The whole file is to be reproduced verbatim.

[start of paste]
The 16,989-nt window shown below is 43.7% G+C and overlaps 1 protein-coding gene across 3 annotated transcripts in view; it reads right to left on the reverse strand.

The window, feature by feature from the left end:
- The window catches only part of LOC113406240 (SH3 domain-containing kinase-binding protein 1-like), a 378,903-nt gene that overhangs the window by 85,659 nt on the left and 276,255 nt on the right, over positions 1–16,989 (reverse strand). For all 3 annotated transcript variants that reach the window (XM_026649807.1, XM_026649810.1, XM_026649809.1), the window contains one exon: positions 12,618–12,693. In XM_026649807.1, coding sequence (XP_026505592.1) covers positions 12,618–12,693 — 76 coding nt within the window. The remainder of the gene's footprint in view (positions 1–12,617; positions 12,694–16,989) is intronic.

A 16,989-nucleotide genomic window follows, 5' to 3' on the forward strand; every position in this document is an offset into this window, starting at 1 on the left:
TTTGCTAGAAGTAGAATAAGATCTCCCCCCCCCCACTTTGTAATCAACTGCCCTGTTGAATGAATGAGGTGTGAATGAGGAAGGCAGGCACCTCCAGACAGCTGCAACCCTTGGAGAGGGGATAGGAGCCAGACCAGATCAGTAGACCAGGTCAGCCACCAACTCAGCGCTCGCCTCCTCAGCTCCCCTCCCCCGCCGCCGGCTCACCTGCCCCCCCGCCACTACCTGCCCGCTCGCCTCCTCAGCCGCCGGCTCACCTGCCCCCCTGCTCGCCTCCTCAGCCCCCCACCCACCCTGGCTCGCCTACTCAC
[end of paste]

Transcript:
The 16,989-nt window shown below is 43.7% G+C and overlaps 1 protein-coding gene across 3 annotated transcripts in view; it reads right to left on the reverse strand.

The window, feature by feature from the left end:
- The window catches only part of LOC113406240 (SH3 domain-containing kinase-binding protein 1-like), a 378,903-nt gene that overhangs the window by 85,659 nt on the left and 276,255 nt on the right, over positions 1–16,989 (reverse strand). For all 3 annotated transcript variants that reach the window (XM_026649807.1, XM_026649810.1, XM_026649809.1), the window contains one exon: positions 12,618–12,693. In XM_026649807.1, coding sequence (XP_026505592.1) covers positions 12,618–12,693 — 76 coding nt within the window. The remainder of the gene's footprint in view (positions 1–12,617; positions 12,694–16,989) is intronic.

A 16,989-nucleotide genomic window follows, 5' to 3' on the forward strand; every position in this document is an offset into this window, starting at 1 on the left:
TTTGCTAGAAGTAGAATAAGATCTCCCCCCCCCCACTTTGTAATCAACTGCCCTGTTGAATGAATGAGGTGTGAATGAGGAAGGCAGGCACCTCCAGACAGCTGCAACCCTTGGAGAGGGGATAGGAGCCAGACCAGATCAGTAGACCAGGTCAGCCACCAACTCAGCGCTCGCCTCCTCAGCTCCCCTCCCCCGCCGCCGGCTCACCTGCCCCCCCGCCACTACCTGCCCGCTCGCCTCCTCAGCCGCCGGCTCACCTGCCCCCCTGCTCGCCTCCTCAGCCCCCCACCCACCCTGGCTCGCCTACTCAC